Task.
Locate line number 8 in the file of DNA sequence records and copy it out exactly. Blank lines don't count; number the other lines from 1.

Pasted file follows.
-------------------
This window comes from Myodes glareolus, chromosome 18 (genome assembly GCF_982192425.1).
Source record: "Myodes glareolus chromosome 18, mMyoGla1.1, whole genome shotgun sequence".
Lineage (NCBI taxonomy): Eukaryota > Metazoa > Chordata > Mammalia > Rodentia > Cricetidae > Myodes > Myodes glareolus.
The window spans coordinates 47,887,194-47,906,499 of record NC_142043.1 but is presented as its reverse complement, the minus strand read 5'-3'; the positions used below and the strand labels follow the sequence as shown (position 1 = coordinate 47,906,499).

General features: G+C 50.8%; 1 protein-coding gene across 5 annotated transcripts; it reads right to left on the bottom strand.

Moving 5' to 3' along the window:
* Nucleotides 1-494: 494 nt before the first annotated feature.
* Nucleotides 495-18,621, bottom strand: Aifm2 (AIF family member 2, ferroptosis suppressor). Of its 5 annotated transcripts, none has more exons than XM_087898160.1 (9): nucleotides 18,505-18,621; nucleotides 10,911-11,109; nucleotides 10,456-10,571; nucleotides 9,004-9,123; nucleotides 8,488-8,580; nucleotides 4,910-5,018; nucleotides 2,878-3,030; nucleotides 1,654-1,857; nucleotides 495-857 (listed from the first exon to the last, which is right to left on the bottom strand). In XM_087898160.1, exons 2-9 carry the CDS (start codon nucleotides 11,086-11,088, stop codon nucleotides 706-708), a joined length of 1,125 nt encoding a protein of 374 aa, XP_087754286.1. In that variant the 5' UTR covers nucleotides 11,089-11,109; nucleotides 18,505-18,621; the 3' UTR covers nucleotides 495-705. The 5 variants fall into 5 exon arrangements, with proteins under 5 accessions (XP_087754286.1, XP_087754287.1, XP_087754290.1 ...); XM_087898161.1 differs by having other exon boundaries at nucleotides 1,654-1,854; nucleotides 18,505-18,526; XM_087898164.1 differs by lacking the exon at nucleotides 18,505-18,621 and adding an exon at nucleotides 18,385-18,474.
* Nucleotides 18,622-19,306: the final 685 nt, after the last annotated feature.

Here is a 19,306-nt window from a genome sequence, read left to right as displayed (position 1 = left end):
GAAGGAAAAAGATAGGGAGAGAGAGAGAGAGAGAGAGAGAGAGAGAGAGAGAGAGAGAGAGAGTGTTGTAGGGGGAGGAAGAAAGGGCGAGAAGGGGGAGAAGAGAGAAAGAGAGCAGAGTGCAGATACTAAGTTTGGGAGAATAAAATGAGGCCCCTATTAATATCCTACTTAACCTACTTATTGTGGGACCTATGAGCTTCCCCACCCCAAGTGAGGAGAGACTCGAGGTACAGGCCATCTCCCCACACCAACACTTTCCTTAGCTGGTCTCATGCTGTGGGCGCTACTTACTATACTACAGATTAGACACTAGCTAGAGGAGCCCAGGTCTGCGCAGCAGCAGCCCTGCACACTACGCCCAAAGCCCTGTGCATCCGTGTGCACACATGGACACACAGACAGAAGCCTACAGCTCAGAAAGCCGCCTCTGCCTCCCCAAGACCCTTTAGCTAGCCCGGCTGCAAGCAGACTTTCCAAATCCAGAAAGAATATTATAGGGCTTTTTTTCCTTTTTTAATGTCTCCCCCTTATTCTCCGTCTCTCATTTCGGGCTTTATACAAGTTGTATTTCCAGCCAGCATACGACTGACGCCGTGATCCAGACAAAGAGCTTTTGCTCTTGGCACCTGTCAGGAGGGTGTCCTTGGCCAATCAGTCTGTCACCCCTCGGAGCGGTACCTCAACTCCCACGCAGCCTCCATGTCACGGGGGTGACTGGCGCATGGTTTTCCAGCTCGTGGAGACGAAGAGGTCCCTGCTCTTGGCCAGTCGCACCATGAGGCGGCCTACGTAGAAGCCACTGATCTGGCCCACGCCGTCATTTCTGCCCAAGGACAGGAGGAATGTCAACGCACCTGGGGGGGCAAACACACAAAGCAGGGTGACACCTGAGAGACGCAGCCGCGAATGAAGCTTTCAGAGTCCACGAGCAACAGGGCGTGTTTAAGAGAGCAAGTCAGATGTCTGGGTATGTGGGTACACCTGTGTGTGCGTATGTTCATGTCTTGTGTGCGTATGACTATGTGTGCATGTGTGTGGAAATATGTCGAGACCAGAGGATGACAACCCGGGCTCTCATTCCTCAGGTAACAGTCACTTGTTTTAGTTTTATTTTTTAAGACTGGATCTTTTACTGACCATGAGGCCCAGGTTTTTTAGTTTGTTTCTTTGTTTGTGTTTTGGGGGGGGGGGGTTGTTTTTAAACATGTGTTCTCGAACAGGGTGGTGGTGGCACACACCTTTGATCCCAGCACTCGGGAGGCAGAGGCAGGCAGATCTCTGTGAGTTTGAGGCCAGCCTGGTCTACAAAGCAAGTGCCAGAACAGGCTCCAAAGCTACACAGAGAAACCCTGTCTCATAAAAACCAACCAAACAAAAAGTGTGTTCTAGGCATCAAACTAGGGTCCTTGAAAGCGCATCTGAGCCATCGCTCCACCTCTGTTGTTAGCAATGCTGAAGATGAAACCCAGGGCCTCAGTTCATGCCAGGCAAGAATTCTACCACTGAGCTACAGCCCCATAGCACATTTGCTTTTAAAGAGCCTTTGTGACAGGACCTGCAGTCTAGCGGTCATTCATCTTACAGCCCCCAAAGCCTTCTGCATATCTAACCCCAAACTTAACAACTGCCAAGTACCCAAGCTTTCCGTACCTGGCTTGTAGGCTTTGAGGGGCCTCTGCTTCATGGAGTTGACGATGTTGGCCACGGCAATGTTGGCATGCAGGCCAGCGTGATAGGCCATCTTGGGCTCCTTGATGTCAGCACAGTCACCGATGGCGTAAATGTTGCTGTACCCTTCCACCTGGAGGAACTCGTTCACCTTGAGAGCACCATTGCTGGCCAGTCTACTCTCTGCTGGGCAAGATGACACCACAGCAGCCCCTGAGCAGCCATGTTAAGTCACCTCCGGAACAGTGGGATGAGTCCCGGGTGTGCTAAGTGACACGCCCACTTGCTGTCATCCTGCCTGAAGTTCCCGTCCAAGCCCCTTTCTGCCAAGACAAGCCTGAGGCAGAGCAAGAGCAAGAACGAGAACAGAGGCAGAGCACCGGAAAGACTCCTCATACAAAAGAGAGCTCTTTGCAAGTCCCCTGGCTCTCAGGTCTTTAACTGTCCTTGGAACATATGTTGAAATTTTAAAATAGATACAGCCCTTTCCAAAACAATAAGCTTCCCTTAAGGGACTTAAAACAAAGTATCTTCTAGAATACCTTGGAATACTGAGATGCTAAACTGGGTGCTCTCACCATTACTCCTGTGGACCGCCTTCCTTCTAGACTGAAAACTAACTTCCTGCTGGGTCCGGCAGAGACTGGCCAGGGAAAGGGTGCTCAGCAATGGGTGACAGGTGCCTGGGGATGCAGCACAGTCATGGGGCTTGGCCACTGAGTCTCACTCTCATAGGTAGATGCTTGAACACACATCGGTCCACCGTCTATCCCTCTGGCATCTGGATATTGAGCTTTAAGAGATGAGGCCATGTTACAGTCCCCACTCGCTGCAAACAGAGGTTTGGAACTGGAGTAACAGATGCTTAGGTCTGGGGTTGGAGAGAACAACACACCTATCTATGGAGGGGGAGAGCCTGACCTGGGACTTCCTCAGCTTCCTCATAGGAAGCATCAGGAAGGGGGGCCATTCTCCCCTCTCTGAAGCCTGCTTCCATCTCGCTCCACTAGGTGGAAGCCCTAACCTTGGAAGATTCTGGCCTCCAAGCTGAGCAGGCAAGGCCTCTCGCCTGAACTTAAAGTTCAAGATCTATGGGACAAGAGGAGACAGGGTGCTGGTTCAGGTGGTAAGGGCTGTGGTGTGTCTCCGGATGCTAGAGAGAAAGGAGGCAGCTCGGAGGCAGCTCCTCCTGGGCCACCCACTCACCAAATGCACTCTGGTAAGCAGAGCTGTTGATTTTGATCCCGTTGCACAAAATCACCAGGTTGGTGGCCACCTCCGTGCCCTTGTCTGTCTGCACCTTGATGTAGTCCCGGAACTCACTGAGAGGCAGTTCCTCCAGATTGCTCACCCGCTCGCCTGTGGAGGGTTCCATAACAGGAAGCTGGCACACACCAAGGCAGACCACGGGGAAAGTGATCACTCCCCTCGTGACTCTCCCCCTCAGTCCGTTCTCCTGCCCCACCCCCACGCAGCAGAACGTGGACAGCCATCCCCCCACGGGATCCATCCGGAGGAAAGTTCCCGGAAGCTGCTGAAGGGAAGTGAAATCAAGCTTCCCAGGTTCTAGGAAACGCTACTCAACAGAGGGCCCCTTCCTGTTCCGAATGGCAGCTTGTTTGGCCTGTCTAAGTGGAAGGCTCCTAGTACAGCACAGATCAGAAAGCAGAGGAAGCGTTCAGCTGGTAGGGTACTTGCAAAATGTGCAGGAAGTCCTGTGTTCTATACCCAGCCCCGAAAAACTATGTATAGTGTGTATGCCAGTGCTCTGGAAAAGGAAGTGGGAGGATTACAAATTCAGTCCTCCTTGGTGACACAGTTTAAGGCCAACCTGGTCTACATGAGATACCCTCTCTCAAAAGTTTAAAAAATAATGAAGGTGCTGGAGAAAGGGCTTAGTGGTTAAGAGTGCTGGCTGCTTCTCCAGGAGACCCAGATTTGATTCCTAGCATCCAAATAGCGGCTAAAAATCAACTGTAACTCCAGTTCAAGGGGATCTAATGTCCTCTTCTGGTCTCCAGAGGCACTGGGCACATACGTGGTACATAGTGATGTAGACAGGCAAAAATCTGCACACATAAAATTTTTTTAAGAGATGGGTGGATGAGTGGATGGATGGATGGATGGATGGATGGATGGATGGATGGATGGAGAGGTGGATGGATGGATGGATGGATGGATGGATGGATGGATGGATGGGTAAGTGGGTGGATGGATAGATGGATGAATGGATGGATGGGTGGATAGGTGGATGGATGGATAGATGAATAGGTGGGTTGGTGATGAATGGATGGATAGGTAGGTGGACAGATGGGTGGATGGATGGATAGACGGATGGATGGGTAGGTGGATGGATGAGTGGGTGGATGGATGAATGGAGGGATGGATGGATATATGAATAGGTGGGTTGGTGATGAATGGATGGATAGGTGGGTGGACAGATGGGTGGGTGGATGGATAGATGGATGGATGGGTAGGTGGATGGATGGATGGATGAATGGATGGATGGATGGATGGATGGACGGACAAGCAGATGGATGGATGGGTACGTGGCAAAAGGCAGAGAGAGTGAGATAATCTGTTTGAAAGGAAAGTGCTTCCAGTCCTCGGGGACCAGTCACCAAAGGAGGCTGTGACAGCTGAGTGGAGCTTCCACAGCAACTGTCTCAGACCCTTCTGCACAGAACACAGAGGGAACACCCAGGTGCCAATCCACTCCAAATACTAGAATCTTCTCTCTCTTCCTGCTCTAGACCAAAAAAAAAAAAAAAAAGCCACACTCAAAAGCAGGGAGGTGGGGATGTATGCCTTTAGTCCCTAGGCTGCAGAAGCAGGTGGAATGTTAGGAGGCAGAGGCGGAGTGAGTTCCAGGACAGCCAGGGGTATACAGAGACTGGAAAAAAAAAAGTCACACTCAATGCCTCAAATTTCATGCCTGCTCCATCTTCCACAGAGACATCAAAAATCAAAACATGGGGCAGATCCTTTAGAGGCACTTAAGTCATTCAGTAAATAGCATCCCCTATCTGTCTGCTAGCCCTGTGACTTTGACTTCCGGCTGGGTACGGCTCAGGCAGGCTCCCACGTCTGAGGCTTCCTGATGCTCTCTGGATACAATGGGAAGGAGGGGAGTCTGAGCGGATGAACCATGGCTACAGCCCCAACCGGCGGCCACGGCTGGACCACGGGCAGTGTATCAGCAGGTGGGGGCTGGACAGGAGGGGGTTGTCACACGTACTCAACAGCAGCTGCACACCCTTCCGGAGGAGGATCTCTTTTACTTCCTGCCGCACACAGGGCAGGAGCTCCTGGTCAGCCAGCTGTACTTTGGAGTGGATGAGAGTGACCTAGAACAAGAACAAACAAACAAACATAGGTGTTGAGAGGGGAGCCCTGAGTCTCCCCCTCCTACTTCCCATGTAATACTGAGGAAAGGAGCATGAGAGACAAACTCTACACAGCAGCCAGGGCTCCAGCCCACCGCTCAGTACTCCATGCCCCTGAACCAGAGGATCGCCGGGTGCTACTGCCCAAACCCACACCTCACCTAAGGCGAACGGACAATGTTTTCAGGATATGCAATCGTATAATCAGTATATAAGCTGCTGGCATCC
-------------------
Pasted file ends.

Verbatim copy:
* Nucleotides 495-18,621, bottom strand: Aifm2 (AIF family member 2, ferroptosis suppressor). Of its 5 annotated transcripts, none has more exons than XM_087898160.1 (9): nucleotides 18,505-18,621; nucleotides 10,911-11,109; nucleotides 10,456-10,571; nucleotides 9,004-9,123; nucleotides 8,488-8,580; nucleotides 4,910-5,018; nucleotides 2,878-3,030; nucleotides 1,654-1,857; nucleotides 495-857 (listed from the first exon to the last, which is right to left on the bottom strand). In XM_087898160.1, exons 2-9 carry the CDS (start codon nucleotides 11,086-11,088, stop codon nucleotides 706-708), a joined length of 1,125 nt encoding a protein of 374 aa, XP_087754286.1. In that variant the 5' UTR covers nucleotides 11,089-11,109; nucleotides 18,505-18,621; the 3' UTR covers nucleotides 495-705. The 5 variants fall into 5 exon arrangements, with proteins under 5 accessions (XP_087754286.1, XP_087754287.1, XP_087754290.1 ...); XM_087898161.1 differs by having other exon boundaries at nucleotides 1,654-1,854; nucleotides 18,505-18,526; XM_087898164.1 differs by lacking the exon at nucleotides 18,505-18,621 and adding an exon at nucleotides 18,385-18,474.